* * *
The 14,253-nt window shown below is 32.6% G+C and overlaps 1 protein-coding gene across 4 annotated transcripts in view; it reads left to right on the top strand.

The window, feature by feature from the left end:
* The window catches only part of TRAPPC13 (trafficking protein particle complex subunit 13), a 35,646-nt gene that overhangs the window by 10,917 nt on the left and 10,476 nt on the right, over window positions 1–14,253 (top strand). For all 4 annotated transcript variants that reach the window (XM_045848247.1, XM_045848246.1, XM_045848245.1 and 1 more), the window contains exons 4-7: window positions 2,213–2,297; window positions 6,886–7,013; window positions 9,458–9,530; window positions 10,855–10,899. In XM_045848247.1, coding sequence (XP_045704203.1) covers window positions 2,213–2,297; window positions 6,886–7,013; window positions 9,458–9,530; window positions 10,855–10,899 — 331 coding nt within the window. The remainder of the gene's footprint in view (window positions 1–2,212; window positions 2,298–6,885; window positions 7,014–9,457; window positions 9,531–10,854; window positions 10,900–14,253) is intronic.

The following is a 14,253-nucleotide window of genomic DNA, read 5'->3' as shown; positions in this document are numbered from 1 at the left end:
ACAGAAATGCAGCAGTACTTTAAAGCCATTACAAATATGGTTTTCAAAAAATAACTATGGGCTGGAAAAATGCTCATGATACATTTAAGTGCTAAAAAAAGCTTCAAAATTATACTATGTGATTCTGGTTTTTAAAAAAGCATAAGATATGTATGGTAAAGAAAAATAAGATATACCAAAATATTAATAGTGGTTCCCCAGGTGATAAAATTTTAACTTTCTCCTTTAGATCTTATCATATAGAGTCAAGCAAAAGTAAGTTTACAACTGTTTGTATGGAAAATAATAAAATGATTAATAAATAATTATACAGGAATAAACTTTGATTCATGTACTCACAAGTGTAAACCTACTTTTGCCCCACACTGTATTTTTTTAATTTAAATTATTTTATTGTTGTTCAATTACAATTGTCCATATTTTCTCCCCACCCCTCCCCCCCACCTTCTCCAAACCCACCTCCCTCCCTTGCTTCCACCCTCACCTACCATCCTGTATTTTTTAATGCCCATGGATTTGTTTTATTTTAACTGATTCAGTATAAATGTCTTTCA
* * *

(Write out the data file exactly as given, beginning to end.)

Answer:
The 14,253-nt window shown below is 32.6% G+C and overlaps 1 protein-coding gene across 4 annotated transcripts in view; it reads left to right on the top strand.

The window, feature by feature from the left end:
* The window catches only part of TRAPPC13 (trafficking protein particle complex subunit 13), a 35,646-nt gene that overhangs the window by 10,917 nt on the left and 10,476 nt on the right, over window positions 1–14,253 (top strand). For all 4 annotated transcript variants that reach the window (XM_045848247.1, XM_045848246.1, XM_045848245.1 and 1 more), the window contains exons 4-7: window positions 2,213–2,297; window positions 6,886–7,013; window positions 9,458–9,530; window positions 10,855–10,899. In XM_045848247.1, coding sequence (XP_045704203.1) covers window positions 2,213–2,297; window positions 6,886–7,013; window positions 9,458–9,530; window positions 10,855–10,899 — 331 coding nt within the window. The remainder of the gene's footprint in view (window positions 1–2,212; window positions 2,298–6,885; window positions 7,014–9,457; window positions 9,531–10,854; window positions 10,900–14,253) is intronic.

The following is a 14,253-nucleotide window of genomic DNA, read 5'->3' as shown; positions in this document are numbered from 1 at the left end:
ACAGAAATGCAGCAGTACTTTAAAGCCATTACAAATATGGTTTTCAAAAAATAACTATGGGCTGGAAAAATGCTCATGATACATTTAAGTGCTAAAAAAAGCTTCAAAATTATACTATGTGATTCTGGTTTTTAAAAAAGCATAAGATATGTATGGTAAAGAAAAATAAGATATACCAAAATATTAATAGTGGTTCCCCAGGTGATAAAATTTTAACTTTCTCCTTTAGATCTTATCATATAGAGTCAAGCAAAAGTAAGTTTACAACTGTTTGTATGGAAAATAATAAAATGATTAATAAATAATTATACAGGAATAAACTTTGATTCATGTACTCACAAGTGTAAACCTACTTTTGCCCCACACTGTATTTTTTTAATTTAAATTATTTTATTGTTGTTCAATTACAATTGTCCATATTTTCTCCCCACCCCTCCCCCCCACCTTCTCCAAACCCACCTCCCTCCCTTGCTTCCACCCTCACCTACCATCCTGTATTTTTTAATGCCCATGGATTTGTTTTATTTTAACTGATTCAGTATAAATGTCTTTCA